Monday, January 28, 2013

Top 20 of 2012 - Part 1

      Since I wound up writing too much for my Top 20, I am splitting it up into two parts. Therefore here are numbers 20 through 11. Enjoy!

        It's the time again! For me to post my opinions all over the Internet. I had a solid outing in seeing 102 films this past year (the majority were actually good!), and I've chosen 20 of them to share here with you. As the title suggests these are my 'faves', not necessarily the 'best'. For instance, my top 3 are definitely not for everyone, but are definitely for me.  If you want a list of the highest quality but not necessarily entertaining films of 2012, go check out the Academy Nominations (they're actually pretty good this year). My 20 are those that entertained me the most and I hope to revisit most often. 

NOTE: the only film I didn't get around to seeing that had potential was Amour.

HONOURABLE MENTIONS: End of Watch, Goon, The Pirates! and Beasts of the Southern Wild.

20 - Prometheus
          Being my most anticipated film of the year, my hopes were too high and I was initially underwhelmed by Prometheus. After reflecting on it, and rewatching it on gorgeous bluray, I looked past the thinly written characters and odd plot points. I appreciated this movie as a fun atmospheric Sci-Fi flick with the best visuals of the year. Not to mention a claustrophobic surgery scene that rivals the shock and intensity of the original Alien, which this is a prequel to. Although Prometheus is silly, the atmosphere created lingers long afterward, plus it had the best trailer of the year.

19 - Zero Dark Thirty

          Unfortunately labelled as the 'torture movie' and having American politicians up in arms over it's true-to-life claims, this a thrilling docudrama about the 10 year manhunt for Osama Bin Laden. Even though I have an issue with the lack of arc or direction with the main character, the rest of this film is still strong enough to make this list. Breezily chugging through a decade long search, this is an engaging look at the cruel and unsound methods used to catch cruel people. Overall, I don't find it as gripping as the director's previous film The Hurt Locker, but the last act is an astonishing display of intense filmmaking as we follow the raid of Bin Laden's stronghold.  

18 - The Hobbit: An Unexpected Journey

         Setting up a more than likely better film this coming year, The Hobbit:AUJ  is the beginning of an unnecessary trilogy. But thankfully it is different enough from the first trilogy. That difference is what turns most (but not me) off of this film: it aims to a younger crowd.  Not as straight-laced and stiff as The Lord of the Rings, this meandering entry into the series is full of silly characters and embraces a refreshingly lighter tone. As usual, Gollum steals the show and Gandalf brings credibility to the series. But the highlight is having the exasperated and classy Bilbo as our protagonist as opposed to the dour and boring Frodo.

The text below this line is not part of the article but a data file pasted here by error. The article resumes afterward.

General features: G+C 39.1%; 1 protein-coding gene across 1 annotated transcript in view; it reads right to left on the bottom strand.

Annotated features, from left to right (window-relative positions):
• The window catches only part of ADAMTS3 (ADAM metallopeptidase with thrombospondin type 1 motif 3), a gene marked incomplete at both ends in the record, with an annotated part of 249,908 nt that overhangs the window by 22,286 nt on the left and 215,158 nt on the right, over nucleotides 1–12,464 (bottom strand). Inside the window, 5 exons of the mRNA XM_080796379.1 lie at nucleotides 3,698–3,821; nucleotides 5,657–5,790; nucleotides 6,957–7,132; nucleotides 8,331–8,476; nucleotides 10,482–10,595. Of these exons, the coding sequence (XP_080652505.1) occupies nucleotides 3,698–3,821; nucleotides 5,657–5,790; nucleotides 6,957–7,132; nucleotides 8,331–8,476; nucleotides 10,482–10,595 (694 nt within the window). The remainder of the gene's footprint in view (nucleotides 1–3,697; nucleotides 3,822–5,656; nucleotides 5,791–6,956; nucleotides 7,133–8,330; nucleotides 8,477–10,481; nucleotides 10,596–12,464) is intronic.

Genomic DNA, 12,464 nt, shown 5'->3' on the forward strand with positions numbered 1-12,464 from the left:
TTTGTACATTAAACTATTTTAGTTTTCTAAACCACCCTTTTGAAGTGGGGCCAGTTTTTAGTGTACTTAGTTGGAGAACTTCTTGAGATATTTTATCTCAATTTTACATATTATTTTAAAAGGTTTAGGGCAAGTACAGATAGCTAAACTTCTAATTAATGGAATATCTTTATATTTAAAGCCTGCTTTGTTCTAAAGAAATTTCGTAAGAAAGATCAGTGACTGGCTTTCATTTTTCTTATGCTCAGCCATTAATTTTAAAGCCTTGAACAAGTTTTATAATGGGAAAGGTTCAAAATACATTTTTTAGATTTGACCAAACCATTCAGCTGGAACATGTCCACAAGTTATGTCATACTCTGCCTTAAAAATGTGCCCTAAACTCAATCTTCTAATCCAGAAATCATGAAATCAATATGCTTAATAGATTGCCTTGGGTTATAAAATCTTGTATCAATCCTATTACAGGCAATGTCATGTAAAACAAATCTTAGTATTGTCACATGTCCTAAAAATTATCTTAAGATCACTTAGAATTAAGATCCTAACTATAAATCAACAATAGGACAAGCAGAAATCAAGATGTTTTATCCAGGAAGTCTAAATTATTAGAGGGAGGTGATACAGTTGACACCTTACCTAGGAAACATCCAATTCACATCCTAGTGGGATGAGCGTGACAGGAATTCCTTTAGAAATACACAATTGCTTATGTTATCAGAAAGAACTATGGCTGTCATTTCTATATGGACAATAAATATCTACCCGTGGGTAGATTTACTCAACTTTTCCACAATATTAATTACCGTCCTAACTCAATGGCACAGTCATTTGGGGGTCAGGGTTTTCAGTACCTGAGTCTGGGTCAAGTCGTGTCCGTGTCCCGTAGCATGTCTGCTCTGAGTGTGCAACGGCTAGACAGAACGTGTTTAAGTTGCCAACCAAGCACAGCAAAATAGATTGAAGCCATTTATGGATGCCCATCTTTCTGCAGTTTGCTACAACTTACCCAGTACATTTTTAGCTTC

17 - The Avengers

        Odds are you're one of the billions who've already seen this, and if you haven't, there's no reason not to. Like The Hobbit, this is a movie for the kid in all of us. If I was 10 years old, these would be the coolest movies ever. Even though the majority of the 'Marvel Movies' leading to The Avengers were not good, this ginormous movie proved how awesome comic book movies could be. After getting through some nonsense about a plot for the first 45 mins, you're then presented with the joy of watching the coolest superheroes crossing over, interacting, and obviously teaming up to save the world from destruction. Like a kid playing with his action figures in a sandbox, director/writer Joss Whedon gives you everything you want to see in terms of action, and never lets his imagination get too serious. We finally have a Hulk to be proud of. 

16 - Samsara

         Odds are you're one of the billions who haven't even heard of this documentary.  A sequel to the 1992 film Baraka, (a favourite of mine and Roger Ebert), this is basically BBC's Planet Earth on screen. Shot over a number years on pristine 70mm film, we experience scene after scene of scenery and civilizations around the globe. No narration or plot. Just abstract music and sound effects. It may seem boring, but to me, I find it soothing. Without plot or words, you draw your own conclusions and thoughts while fascinating, beautifully framed shots pass by. This film would be higher on my list were it not already done with Baraka or with better music in the original Koyanisqatsi.